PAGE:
Sunday, 5 May 2013


The old man sits, feet stroking the grass,
Watching the young men peacocking past
With dangly bits, and waistband slung low
Like sheep; no pen for these ovine ones though.

A young man, a-swagger, glances across
To the wrinkled old mutton athwart the moss.
From a bag draws his phone, the latest design,
Clicks a button, takes a picture, and posts it online.

The very next day, and the post is a meme
With a caption beneath saying something obscene,
And the peacocks all say “Lol, look at his hair”
With the belief that their wit matches that of Voltaire.

But the old man just laughs, and goes out again
To him, it’s a folly, and causes no pain.
Like a cow among calves, he watches, benign
If it’s made him less jolly, he shows not a sign.

Then he spies the peacock, strutting this way,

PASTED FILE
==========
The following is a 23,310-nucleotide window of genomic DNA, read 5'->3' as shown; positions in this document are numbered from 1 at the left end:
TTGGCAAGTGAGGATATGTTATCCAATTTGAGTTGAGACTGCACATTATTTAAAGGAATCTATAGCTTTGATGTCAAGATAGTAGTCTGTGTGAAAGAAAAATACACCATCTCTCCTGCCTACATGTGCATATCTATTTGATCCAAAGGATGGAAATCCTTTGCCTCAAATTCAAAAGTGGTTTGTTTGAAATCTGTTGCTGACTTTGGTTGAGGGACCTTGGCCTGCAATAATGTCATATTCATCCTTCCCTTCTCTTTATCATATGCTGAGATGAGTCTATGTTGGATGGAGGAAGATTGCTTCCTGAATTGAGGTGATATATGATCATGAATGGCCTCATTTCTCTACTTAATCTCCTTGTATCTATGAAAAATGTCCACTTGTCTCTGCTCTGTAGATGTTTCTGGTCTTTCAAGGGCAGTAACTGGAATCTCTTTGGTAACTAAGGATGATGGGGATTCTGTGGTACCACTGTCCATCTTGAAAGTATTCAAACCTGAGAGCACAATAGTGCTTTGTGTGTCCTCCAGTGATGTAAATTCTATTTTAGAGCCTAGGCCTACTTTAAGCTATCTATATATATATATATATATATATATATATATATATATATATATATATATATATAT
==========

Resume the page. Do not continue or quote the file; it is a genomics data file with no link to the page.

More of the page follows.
Stands up, walks across, bids him “Good day!”
He’s caused a shock; the peacock is riled
But the mossy old man has done naught but smiled.

He is kindly, he smiles, he is calm, he is cool;
He doesn’t seem sad to be painted a fool.
Against these charming guiles, the young man cannot speak.
He thinks him mad, this old man so meek.

The time’s nearly four, day soon will be night
And church-grounds are easier to walk round in the light,
So, relaxed as before, the old man takes his leave,
To do his rounds round the graves, and silently grieve.

There lies ‘neath the sod no bosom old friends,
Nor lover long lost – no one grave he tends.
It’s at the old and the odd this smiling man stands;
Those heavily mossed, untouched by hands.

There’s no suggestion why he should pass through
To remember the forgotten that he never knew.
So here’s my question, which I ask with a smile,
Peacock or mutton: who really has style?

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